The architectural appearance of space fleet ships is determined primarily by the powerful designs of antenna systems. For example, such architectural elements as the 25-meter mirrors of "Cosmonaut Yuri Gagarin" or the 18-meter snow-white balls of radio transparent antenna shelters on the "Cosmonaut Vladimir Komarov" attract attention in the first place and immediately create a dominant impression. A closer look reveals dozens of other antennas, of a wide variety of sizes and designs. There is no such abundance of antennas, of course, on any other vessel.
The antennas and scientific equipment with which the NIS expeditionary laboratories are equipped make specific requirements for the seaworthiness and technical characteristics of these vessels. High seaworthiness is necessary for ships to perform scientific tasks that have to be solved in all regions of the World Ocean, at any time of the year and in any weather. Expedition ships must go to those points of the ocean, which are determined by ballistic calculations, and perform the assigned work there. Sometimes they cannot even freely choose their course during a communication session in order to facilitate navigation in rough seas: the course is rigidly determined by the objectives of the session, the direction of the flight path and the angles of view of the ship's antennas. Vessels must be well controlled, especially at low speeds and in drift - possible modes of movement during communication sessions.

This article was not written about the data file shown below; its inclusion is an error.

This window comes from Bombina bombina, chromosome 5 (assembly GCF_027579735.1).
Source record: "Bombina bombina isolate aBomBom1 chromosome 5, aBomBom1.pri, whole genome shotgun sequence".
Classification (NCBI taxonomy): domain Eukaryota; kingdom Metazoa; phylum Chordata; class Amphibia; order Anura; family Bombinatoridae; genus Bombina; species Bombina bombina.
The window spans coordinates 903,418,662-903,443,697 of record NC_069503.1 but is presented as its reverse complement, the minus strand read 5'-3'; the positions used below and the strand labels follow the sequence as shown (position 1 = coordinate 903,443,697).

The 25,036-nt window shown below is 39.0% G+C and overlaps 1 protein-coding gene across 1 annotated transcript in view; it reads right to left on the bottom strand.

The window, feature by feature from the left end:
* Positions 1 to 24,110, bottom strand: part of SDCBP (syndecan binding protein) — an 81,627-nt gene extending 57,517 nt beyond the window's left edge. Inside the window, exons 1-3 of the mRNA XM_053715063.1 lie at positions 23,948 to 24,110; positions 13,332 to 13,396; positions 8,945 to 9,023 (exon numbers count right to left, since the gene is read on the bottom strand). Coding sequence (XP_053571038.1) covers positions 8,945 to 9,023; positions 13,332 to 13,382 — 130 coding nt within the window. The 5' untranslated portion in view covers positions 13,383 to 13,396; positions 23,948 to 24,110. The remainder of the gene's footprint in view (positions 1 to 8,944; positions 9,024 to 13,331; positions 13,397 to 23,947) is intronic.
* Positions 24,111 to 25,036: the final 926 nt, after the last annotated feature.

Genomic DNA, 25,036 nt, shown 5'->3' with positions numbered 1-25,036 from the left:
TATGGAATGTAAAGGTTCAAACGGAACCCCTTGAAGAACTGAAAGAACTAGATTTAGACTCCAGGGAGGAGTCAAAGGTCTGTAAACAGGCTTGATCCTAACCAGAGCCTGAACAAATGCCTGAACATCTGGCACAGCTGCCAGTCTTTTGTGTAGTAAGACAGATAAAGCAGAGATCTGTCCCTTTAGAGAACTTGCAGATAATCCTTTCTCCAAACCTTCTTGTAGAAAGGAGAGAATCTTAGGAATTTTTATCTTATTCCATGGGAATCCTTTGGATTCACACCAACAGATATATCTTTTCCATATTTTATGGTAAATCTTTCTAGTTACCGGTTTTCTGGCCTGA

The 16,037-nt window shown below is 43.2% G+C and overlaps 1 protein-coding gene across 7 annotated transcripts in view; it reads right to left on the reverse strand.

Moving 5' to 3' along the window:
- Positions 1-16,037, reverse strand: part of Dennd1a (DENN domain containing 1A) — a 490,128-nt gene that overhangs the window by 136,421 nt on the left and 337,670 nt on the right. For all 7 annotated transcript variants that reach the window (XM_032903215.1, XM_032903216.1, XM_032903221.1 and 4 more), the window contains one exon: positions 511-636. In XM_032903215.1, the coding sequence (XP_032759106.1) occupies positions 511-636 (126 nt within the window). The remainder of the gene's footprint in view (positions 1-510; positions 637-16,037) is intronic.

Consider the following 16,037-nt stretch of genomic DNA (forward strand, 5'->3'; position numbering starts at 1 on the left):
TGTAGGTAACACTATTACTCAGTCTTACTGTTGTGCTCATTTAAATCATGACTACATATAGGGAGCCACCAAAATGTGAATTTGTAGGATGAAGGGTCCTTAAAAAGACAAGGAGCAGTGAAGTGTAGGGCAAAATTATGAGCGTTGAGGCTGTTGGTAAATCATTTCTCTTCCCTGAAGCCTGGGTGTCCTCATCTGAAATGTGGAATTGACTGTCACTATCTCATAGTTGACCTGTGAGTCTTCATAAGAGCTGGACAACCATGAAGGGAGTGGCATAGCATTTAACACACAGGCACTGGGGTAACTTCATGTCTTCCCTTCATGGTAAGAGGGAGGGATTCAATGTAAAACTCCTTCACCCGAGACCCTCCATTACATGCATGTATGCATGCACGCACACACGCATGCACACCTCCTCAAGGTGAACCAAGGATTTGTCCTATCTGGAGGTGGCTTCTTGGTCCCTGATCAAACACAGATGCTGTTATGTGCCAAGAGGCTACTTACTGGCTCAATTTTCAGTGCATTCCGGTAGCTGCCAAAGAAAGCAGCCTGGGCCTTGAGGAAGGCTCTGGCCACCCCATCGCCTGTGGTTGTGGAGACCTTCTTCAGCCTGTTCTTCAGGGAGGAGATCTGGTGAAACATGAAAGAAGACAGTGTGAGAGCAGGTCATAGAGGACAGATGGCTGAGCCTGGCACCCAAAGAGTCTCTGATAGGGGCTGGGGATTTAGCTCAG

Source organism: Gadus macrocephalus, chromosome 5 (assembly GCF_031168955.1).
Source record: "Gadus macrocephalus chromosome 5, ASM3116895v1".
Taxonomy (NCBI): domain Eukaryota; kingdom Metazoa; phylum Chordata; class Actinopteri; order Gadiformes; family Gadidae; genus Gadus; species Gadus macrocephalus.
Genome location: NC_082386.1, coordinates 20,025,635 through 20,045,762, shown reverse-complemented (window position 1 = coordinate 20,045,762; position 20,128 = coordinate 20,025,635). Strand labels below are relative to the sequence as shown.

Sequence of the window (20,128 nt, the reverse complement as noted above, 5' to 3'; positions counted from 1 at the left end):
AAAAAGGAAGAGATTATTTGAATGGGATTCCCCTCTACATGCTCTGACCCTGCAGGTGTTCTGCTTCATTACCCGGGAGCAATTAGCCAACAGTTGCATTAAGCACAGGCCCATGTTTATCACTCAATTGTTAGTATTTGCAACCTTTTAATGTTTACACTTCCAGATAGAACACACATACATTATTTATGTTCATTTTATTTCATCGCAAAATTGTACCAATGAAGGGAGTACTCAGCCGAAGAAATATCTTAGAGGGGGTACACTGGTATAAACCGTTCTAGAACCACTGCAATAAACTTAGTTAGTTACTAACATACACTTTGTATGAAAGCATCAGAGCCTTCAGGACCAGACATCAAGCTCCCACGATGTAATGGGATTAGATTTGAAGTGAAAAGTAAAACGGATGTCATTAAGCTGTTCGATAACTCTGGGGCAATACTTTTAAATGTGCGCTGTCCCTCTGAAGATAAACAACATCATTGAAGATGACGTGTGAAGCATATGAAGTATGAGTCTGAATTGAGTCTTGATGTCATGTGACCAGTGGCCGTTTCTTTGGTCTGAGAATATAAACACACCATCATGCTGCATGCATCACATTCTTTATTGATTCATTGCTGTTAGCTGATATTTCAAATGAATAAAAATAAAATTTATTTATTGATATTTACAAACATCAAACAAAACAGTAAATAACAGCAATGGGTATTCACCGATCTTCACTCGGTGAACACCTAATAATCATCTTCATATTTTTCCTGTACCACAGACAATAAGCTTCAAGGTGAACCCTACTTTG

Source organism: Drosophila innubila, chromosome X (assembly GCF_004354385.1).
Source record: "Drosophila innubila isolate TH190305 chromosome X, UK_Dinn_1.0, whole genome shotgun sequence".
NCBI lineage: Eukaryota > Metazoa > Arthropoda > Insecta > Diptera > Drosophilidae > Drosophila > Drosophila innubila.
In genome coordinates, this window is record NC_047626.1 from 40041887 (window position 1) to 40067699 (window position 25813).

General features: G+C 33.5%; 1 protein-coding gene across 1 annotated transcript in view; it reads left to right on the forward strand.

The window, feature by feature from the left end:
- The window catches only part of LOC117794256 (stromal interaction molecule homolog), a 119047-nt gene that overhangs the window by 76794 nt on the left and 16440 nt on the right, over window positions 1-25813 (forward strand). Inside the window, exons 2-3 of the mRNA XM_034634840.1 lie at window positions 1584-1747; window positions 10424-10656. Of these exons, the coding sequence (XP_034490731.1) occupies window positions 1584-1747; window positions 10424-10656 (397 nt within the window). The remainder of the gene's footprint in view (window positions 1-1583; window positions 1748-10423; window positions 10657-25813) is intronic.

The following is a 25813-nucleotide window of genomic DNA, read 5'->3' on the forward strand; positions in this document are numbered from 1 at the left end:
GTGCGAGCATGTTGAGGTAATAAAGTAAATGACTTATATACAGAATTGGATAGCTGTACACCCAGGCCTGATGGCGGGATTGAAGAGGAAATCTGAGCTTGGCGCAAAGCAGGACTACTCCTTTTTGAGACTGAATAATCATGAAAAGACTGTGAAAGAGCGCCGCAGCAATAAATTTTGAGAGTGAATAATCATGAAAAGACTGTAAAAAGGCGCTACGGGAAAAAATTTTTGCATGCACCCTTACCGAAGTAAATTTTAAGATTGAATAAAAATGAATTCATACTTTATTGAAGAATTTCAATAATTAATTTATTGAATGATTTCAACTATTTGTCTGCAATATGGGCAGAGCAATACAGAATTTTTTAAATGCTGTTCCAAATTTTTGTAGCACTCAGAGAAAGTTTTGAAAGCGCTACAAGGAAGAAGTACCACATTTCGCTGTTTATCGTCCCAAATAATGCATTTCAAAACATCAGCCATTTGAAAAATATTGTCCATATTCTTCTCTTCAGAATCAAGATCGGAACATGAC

One of the main requirements for space fleet ships is their high autonomy. Autonomy characterizes the ability of a vessel to stay at sea for a long time without entering ports to replenish supplies of fuel, lubricating oils, fresh water and provisions. High autonomy allows the vessel not to interrupt the program of communication sessions, not to waste time on transitions from the area of operation to the port to replenish ship's stores. Given the large, as a rule, remoteness of these regions, the loss of time for transitions would be significant and, possibly, would require an increase in the number of research vessels providing space flights in the ocean.